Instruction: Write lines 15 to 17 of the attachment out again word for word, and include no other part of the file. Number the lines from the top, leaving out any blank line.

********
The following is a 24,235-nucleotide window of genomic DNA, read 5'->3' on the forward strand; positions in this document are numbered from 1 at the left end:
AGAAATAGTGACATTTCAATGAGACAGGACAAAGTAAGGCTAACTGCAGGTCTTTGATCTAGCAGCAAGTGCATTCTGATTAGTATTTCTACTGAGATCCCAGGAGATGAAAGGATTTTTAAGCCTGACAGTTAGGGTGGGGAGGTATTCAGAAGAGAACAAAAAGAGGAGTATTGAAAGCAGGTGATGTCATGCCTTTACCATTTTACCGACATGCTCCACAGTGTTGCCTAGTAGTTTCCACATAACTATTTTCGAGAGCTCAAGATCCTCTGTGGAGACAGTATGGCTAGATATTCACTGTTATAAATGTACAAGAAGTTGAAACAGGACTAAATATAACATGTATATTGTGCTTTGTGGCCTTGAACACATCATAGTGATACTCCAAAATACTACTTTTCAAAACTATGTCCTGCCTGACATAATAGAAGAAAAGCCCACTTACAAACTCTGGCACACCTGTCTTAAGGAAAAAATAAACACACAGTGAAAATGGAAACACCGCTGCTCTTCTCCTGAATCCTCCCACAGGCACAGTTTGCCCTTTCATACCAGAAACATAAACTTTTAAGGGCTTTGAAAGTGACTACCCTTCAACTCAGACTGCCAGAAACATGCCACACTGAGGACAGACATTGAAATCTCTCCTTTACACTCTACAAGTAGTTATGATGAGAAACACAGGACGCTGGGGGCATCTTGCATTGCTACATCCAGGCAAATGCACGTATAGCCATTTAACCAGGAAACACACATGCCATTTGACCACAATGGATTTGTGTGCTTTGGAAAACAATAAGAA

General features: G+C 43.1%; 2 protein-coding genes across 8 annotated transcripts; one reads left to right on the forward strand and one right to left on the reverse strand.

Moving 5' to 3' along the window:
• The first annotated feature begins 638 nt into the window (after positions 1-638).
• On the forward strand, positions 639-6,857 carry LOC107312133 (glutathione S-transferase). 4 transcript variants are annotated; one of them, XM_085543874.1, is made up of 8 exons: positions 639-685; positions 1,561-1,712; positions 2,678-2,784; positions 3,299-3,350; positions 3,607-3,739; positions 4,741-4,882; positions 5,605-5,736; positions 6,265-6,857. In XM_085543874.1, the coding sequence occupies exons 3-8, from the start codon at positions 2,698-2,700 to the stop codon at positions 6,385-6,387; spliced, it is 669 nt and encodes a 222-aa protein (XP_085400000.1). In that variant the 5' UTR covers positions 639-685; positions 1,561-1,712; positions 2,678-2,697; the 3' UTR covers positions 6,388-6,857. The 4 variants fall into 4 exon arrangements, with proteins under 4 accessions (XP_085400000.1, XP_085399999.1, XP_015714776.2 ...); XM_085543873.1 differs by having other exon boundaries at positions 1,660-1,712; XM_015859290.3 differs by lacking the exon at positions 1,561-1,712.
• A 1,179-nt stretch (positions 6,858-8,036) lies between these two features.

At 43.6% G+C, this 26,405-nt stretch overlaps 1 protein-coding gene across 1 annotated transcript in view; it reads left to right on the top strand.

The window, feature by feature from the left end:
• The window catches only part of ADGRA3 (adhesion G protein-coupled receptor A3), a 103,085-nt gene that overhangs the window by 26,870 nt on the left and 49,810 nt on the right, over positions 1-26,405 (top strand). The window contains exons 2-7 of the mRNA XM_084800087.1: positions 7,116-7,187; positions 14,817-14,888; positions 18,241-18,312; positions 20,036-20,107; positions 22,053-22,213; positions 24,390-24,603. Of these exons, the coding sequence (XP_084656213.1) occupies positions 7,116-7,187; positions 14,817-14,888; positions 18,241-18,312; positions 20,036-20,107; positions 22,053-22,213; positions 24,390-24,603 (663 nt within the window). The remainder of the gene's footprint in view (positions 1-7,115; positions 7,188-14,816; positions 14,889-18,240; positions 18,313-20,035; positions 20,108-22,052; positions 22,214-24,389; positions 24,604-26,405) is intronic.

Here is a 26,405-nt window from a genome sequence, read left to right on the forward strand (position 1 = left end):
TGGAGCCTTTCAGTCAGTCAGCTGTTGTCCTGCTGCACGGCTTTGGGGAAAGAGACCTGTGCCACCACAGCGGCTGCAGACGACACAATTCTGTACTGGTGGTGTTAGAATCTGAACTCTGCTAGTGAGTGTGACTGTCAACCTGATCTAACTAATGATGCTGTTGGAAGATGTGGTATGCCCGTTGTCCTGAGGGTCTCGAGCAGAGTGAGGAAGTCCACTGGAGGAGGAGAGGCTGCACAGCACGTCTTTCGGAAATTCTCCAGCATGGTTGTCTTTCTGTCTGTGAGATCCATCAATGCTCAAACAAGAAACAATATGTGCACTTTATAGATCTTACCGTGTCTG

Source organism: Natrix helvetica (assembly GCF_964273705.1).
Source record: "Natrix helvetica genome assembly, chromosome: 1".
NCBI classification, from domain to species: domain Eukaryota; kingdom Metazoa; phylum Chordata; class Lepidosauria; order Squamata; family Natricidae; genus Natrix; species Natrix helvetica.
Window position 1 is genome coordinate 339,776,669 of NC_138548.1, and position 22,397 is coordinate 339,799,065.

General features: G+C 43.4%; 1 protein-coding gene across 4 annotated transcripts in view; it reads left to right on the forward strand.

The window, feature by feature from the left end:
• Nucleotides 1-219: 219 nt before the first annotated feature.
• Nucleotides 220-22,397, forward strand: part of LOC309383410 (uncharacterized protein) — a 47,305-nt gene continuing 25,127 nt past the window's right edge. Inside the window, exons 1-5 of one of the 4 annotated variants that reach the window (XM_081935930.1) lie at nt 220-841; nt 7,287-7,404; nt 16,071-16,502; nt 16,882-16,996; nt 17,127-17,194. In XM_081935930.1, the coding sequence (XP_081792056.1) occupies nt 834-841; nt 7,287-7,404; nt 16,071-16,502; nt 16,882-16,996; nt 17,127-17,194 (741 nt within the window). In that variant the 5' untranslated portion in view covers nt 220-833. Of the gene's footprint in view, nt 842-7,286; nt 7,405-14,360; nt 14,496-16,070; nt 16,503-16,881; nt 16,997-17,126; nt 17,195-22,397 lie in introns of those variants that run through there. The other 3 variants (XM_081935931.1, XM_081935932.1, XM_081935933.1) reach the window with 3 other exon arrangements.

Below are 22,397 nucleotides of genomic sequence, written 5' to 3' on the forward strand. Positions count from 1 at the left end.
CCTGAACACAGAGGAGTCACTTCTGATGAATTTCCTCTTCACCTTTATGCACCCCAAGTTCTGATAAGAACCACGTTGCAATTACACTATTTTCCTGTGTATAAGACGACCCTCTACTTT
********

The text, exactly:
NCBI classification, from domain to species: domain Eukaryota; kingdom Metazoa; phylum Chordata; class Lepidosauria; order Squamata; family Natricidae; genus Natrix; species Natrix helvetica.
Window position 1 is genome coordinate 339,776,669 of NC_138548.1, and position 22,397 is coordinate 339,799,065.

General features: G+C 43.4%; 1 protein-coding gene across 4 annotated transcripts in view; it reads left to right on the forward strand.